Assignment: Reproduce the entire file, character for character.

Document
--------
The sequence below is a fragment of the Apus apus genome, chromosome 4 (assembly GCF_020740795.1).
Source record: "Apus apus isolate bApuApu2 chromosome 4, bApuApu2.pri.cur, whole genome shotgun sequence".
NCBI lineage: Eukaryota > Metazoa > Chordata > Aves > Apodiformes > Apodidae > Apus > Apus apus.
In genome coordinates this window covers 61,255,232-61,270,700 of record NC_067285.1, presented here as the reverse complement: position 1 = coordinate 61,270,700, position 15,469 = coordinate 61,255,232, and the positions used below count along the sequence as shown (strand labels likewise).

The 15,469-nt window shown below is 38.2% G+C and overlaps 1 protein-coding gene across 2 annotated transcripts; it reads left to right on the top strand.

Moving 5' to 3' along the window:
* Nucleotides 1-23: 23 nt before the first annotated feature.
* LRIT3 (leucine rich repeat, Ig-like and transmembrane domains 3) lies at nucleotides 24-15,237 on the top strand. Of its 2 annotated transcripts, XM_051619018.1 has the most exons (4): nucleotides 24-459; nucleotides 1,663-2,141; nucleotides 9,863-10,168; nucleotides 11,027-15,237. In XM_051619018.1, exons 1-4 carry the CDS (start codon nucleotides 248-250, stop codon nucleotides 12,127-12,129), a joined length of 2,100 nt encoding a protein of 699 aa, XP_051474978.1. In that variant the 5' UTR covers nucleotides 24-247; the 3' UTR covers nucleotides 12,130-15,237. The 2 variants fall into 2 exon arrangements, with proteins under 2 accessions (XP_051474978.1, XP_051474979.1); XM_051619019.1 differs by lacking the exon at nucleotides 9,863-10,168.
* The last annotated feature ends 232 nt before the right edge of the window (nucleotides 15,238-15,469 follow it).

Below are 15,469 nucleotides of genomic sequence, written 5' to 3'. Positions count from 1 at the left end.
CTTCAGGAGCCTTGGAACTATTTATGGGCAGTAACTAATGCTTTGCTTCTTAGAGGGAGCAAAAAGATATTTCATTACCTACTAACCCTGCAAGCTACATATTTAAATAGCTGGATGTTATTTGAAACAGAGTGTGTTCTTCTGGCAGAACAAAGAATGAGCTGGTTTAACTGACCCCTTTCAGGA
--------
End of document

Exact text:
The sequence below is a fragment of the Apus apus genome, chromosome 4 (assembly GCF_020740795.1).
Source record: "Apus apus isolate bApuApu2 chromosome 4, bApuApu2.pri.cur, whole genome shotgun sequence".
NCBI lineage: Eukaryota > Metazoa > Chordata > Aves > Apodiformes > Apodidae > Apus > Apus apus.
In genome coordinates this window covers 61,255,232-61,270,700 of record NC_067285.1, presented here as the reverse complement: position 1 = coordinate 61,270,700, position 15,469 = coordinate 61,255,232, and the positions used below count along the sequence as shown (strand labels likewise).

The 15,469-nt window shown below is 38.2% G+C and overlaps 1 protein-coding gene across 2 annotated transcripts; it reads left to right on the top strand.

Moving 5' to 3' along the window:
* Nucleotides 1-23: 23 nt before the first annotated feature.
* LRIT3 (leucine rich repeat, Ig-like and transmembrane domains 3) lies at nucleotides 24-15,237 on the top strand. Of its 2 annotated transcripts, XM_051619018.1 has the most exons (4): nucleotides 24-459; nucleotides 1,663-2,141; nucleotides 9,863-10,168; nucleotides 11,027-15,237. In XM_051619018.1, exons 1-4 carry the CDS (start codon nucleotides 248-250, stop codon nucleotides 12,127-12,129), a joined length of 2,100 nt encoding a protein of 699 aa, XP_051474978.1. In that variant the 5' UTR covers nucleotides 24-247; the 3' UTR covers nucleotides 12,130-15,237. The 2 variants fall into 2 exon arrangements, with proteins under 2 accessions (XP_051474978.1, XP_051474979.1); XM_051619019.1 differs by lacking the exon at nucleotides 9,863-10,168.
* The last annotated feature ends 232 nt before the right edge of the window (nucleotides 15,238-15,469 follow it).

Below are 15,469 nucleotides of genomic sequence, written 5' to 3'. Positions count from 1 at the left end.
CTTCAGGAGCCTTGGAACTATTTATGGGCAGTAACTAATGCTTTGCTTCTTAGAGGGAGCAAAAAGATATTTCATTACCTACTAACCCTGCAAGCTACATATTTAAATAGCTGGATGTTATTTGAAACAGAGTGTGTTCTTCTGGCAGAACAAAGAATGAGCTGGTTTAACTGACCCCTTTCAGGA